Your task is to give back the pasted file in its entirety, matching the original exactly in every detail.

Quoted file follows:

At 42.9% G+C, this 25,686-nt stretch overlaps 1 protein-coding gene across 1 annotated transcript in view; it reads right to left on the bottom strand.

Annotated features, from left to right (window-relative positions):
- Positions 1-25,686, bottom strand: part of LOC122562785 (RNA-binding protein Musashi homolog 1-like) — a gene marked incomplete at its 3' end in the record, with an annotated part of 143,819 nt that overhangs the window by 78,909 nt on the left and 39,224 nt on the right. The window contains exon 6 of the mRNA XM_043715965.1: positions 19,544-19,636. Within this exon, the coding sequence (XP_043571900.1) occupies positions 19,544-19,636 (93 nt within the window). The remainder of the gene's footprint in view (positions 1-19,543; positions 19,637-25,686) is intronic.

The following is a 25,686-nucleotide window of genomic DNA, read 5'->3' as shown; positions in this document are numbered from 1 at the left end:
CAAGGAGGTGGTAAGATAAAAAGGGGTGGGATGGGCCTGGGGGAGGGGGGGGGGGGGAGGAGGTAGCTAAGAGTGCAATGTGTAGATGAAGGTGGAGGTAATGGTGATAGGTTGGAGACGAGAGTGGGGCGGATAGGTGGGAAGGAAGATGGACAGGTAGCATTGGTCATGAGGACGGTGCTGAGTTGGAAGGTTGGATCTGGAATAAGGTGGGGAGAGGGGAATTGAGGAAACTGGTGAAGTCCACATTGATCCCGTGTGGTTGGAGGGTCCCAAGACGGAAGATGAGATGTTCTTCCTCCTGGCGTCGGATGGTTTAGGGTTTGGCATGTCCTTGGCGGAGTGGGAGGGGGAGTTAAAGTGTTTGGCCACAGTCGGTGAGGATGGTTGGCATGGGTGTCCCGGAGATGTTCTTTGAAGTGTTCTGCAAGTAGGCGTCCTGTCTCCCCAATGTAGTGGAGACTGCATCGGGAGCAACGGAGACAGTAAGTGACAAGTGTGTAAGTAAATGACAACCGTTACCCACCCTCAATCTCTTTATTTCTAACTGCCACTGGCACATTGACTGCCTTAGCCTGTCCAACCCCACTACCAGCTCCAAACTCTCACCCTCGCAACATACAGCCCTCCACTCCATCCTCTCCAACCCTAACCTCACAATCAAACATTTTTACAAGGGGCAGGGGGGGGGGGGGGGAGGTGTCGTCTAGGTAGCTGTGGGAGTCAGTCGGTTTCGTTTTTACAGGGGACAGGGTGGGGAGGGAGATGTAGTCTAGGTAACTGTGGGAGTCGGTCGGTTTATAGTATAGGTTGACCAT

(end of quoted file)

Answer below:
At 42.9% G+C, this 25,686-nt stretch overlaps 1 protein-coding gene across 1 annotated transcript in view; it reads right to left on the bottom strand.

Annotated features, from left to right (window-relative positions):
- Positions 1-25,686, bottom strand: part of LOC122562785 (RNA-binding protein Musashi homolog 1-like) — a gene marked incomplete at its 3' end in the record, with an annotated part of 143,819 nt that overhangs the window by 78,909 nt on the left and 39,224 nt on the right. The window contains exon 6 of the mRNA XM_043715965.1: positions 19,544-19,636. Within this exon, the coding sequence (XP_043571900.1) occupies positions 19,544-19,636 (93 nt within the window). The remainder of the gene's footprint in view (positions 1-19,543; positions 19,637-25,686) is intronic.

The following is a 25,686-nucleotide window of genomic DNA, read 5'->3' as shown; positions in this document are numbered from 1 at the left end:
CAAGGAGGTGGTAAGATAAAAAGGGGTGGGATGGGCCTGGGGGAGGGGGGGGGGGGGAGGAGGTAGCTAAGAGTGCAATGTGTAGATGAAGGTGGAGGTAATGGTGATAGGTTGGAGACGAGAGTGGGGCGGATAGGTGGGAAGGAAGATGGACAGGTAGCATTGGTCATGAGGACGGTGCTGAGTTGGAAGGTTGGATCTGGAATAAGGTGGGGAGAGGGGAATTGAGGAAACTGGTGAAGTCCACATTGATCCCGTGTGGTTGGAGGGTCCCAAGACGGAAGATGAGATGTTCTTCCTCCTGGCGTCGGATGGTTTAGGGTTTGGCATGTCCTTGGCGGAGTGGGAGGGGGAGTTAAAGTGTTTGGCCACAGTCGGTGAGGATGGTTGGCATGGGTGTCCCGGAGATGTTCTTTGAAGTGTTCTGCAAGTAGGCGTCCTGTCTCCCCAATGTAGTGGAGACTGCATCGGGAGCAACGGAGACAGTAAGTGACAAGTGTGTAAGTAAATGACAACCGTTACCCACCCTCAATCTCTTTATTTCTAACTGCCACTGGCACATTGACTGCCTTAGCCTGTCCAACCCCACTACCAGCTCCAAACTCTCACCCTCGCAACATACAGCCCTCCACTCCATCCTCTCCAACCCTAACCTCACAATCAAACATTTTTACAAGGGGCAGGGGGGGGGGGGGGGAGGTGTCGTCTAGGTAGCTGTGGGAGTCAGTCGGTTTCGTTTTTACAGGGGACAGGGTGGGGAGGGAGATGTAGTCTAGGTAACTGTGGGAGTCGGTCGGTTTATAGTATAGGTTGACCAT